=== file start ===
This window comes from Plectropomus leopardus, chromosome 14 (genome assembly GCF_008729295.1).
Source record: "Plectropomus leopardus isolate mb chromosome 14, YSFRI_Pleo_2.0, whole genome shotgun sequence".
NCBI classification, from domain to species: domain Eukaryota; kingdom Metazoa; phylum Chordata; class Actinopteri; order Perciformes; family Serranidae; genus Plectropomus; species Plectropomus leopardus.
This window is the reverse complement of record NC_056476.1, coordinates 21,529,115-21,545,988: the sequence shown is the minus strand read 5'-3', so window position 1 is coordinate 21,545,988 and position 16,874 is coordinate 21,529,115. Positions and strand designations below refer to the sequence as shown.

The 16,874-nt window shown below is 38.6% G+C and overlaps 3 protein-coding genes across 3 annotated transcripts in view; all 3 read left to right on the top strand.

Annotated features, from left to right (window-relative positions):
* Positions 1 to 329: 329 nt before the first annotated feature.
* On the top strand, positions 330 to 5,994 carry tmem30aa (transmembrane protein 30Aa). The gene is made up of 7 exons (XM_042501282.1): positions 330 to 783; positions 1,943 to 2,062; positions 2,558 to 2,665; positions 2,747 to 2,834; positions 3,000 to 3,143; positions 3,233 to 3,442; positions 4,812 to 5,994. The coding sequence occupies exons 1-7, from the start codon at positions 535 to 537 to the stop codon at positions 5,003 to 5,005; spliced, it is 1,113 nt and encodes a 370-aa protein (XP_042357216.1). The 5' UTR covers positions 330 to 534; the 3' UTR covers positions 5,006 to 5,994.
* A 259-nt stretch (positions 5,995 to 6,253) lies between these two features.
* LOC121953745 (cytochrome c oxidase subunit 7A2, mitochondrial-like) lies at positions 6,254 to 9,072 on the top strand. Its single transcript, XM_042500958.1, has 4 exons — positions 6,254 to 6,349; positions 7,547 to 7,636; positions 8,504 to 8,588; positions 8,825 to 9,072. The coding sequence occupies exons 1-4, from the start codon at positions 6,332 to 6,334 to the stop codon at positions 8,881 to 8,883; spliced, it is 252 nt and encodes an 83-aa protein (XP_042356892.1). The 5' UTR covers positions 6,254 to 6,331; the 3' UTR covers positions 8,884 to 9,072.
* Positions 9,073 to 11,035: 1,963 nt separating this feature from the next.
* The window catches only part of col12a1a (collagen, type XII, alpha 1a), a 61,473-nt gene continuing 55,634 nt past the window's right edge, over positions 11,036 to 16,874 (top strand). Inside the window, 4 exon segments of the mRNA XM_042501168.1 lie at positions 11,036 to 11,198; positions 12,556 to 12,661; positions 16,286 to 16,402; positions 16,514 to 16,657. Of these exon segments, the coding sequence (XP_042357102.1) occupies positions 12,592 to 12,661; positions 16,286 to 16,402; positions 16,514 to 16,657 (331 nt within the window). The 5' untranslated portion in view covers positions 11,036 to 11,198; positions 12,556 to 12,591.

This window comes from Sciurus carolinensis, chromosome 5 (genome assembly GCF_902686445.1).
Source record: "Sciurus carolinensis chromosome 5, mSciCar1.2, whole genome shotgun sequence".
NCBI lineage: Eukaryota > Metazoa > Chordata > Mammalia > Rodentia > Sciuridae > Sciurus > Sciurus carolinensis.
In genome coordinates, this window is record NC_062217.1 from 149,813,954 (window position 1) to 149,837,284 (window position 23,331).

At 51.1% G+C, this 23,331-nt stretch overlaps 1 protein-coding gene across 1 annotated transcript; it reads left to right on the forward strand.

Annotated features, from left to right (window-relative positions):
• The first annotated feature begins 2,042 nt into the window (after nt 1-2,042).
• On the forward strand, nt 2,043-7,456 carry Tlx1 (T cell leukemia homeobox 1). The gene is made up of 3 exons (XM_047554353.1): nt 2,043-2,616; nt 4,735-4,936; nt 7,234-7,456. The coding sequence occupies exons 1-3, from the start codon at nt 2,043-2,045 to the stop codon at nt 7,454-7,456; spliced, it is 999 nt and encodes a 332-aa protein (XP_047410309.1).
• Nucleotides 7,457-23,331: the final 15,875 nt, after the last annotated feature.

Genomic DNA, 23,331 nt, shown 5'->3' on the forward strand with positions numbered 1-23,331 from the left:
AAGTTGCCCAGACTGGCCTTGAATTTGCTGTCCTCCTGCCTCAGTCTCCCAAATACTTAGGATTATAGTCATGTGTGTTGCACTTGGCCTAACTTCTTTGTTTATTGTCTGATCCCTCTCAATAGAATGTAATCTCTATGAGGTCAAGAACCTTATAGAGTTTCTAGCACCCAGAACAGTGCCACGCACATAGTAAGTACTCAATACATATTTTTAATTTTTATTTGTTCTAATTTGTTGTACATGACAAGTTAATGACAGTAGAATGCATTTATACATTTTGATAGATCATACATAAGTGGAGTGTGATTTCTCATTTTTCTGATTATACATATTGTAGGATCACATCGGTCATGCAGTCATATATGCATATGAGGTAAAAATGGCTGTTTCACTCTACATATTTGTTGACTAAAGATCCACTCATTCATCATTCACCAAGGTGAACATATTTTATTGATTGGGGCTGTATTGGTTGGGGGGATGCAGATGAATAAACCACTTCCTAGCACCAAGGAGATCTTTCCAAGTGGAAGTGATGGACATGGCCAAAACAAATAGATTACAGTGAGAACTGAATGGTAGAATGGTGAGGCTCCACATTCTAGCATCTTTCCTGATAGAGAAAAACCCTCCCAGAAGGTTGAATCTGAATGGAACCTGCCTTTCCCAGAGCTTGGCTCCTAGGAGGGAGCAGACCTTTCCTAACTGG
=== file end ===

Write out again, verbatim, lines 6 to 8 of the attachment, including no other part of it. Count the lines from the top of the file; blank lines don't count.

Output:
Annotated features, from left to right (window-relative positions):
* Positions 1 to 329: 329 nt before the first annotated feature.
* On the top strand, positions 330 to 5,994 carry tmem30aa (transmembrane protein 30Aa). The gene is made up of 7 exons (XM_042501282.1): positions 330 to 783; positions 1,943 to 2,062; positions 2,558 to 2,665; positions 2,747 to 2,834; positions 3,000 to 3,143; positions 3,233 to 3,442; positions 4,812 to 5,994. The coding sequence occupies exons 1-7, from the start codon at positions 535 to 537 to the stop codon at positions 5,003 to 5,005; spliced, it is 1,113 nt and encodes a 370-aa protein (XP_042357216.1). The 5' UTR covers positions 330 to 534; the 3' UTR covers positions 5,006 to 5,994.